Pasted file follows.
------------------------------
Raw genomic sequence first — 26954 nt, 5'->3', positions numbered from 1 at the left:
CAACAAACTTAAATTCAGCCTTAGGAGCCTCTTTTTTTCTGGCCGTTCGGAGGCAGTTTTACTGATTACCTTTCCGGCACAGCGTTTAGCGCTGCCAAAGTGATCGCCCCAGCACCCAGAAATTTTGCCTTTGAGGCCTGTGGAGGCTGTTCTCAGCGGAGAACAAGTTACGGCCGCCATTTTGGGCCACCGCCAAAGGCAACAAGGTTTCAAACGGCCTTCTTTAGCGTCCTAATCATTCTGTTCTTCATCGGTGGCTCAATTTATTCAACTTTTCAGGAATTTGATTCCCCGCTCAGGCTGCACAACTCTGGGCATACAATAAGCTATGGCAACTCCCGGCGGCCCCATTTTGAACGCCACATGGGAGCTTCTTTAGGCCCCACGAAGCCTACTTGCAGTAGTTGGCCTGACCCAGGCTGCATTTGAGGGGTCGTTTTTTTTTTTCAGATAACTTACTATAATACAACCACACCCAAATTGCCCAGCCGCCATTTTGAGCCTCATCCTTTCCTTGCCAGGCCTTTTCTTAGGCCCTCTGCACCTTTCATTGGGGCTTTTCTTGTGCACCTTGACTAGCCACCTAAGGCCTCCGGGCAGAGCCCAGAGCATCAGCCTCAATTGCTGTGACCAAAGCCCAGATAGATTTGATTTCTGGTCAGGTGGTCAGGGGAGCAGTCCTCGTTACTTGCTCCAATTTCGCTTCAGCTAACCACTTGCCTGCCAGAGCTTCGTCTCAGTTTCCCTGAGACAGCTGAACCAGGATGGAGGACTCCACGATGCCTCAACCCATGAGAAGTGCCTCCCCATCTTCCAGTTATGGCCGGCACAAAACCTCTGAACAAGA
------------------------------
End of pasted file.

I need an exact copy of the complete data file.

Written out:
Raw genomic sequence first — 26954 nt, 5'->3', positions numbered from 1 at the left:
CAACAAACTTAAATTCAGCCTTAGGAGCCTCTTTTTTTCTGGCCGTTCGGAGGCAGTTTTACTGATTACCTTTCCGGCACAGCGTTTAGCGCTGCCAAAGTGATCGCCCCAGCACCCAGAAATTTTGCCTTTGAGGCCTGTGGAGGCTGTTCTCAGCGGAGAACAAGTTACGGCCGCCATTTTGGGCCACCGCCAAAGGCAACAAGGTTTCAAACGGCCTTCTTTAGCGTCCTAATCATTCTGTTCTTCATCGGTGGCTCAATTTATTCAACTTTTCAGGAATTTGATTCCCCGCTCAGGCTGCACAACTCTGGGCATACAATAAGCTATGGCAACTCCCGGCGGCCCCATTTTGAACGCCACATGGGAGCTTCTTTAGGCCCCACGAAGCCTACTTGCAGTAGTTGGCCTGACCCAGGCTGCATTTGAGGGGTCGTTTTTTTTTTTCAGATAACTTACTATAATACAACCACACCCAAATTGCCCAGCCGCCATTTTGAGCCTCATCCTTTCCTTGCCAGGCCTTTTCTTAGGCCCTCTGCACCTTTCATTGGGGCTTTTCTTGTGCACCTTGACTAGCCACCTAAGGCCTCCGGGCAGAGCCCAGAGCATCAGCCTCAATTGCTGTGACCAAAGCCCAGATAGATTTGATTTCTGGTCAGGTGGTCAGGGGAGCAGTCCTCGTTACTTGCTCCAATTTCGCTTCAGCTAACCACTTGCCTGCCAGAGCTTCGTCTCAGTTTCCCTGAGACAGCTGAACCAGGATGGAGGACTCCACGATGCCTCAACCCATGAGAAGTGCCTCCCCATCTTCCAGTTATGGCCGGCACAAAACCTCTGAACAAGA